Why not Windows
Windows and Office work fine — Why worry about it?
By using these products, we have to agree to a number of harsh restrictions. For most Windows licenses, you can't keep the software when you change the hardware. You sometimes can't even give your software away. Who can run the software? On which computer? What can you do with it? The list of restrictions is long and some items are outrageous.
Why are Office documents difficult to export? Why are the formats continually changing? Why can you not even uninstall some programs? It might be that if you look for choice, Microsoft products aren't for you.
If you can't get a right to inspect source code (the human-readable inner workings of a program), you can't have someone correct flaws or evaluate how your privacy is protected for you.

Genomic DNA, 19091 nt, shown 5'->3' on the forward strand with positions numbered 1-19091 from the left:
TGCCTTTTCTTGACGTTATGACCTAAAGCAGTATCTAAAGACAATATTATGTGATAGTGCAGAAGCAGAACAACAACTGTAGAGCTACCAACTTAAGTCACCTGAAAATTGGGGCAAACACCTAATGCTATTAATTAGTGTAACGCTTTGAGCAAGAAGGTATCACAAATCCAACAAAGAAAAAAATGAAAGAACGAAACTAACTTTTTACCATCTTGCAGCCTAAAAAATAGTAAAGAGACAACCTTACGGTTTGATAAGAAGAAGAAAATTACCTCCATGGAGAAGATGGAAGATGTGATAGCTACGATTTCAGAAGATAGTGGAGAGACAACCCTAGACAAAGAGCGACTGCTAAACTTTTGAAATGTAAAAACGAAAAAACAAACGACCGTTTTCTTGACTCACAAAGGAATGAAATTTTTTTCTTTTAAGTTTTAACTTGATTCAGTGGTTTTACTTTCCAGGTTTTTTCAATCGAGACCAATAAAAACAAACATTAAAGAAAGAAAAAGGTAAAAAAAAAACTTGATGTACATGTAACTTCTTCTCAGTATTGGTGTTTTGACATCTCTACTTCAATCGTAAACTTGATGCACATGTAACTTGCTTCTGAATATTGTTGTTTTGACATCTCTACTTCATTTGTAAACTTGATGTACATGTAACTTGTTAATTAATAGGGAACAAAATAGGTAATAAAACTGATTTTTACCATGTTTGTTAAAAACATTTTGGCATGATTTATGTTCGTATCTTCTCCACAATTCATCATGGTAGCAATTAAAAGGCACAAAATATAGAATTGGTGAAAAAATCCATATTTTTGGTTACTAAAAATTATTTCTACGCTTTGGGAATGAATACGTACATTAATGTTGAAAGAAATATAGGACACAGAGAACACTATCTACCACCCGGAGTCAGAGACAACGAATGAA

And guess what? On software that comes with source code, viruses and spyware aren't effective, and security isn't bought on extra. The antivirus software industry, in which Microsoft is now a significant player, prefers you to use Windows.
Computers are used to share ideas, culture and information. Without these freedoms over software, we risk losing control over what we share.
This is happening today. From plain annoying technologies such as Digital Restrictions Management (DRM) to downright frightening ones like Trusted Computing, everyone's ability to participate in culture is threatened.
If you have to give up your freedoms to use software, maybe you should not be happy with it.
Many people find that Windows, an otherwise decent piece of software, withdraws so many rights from them, that it is not worth them using it. Mac OS is not much better, either.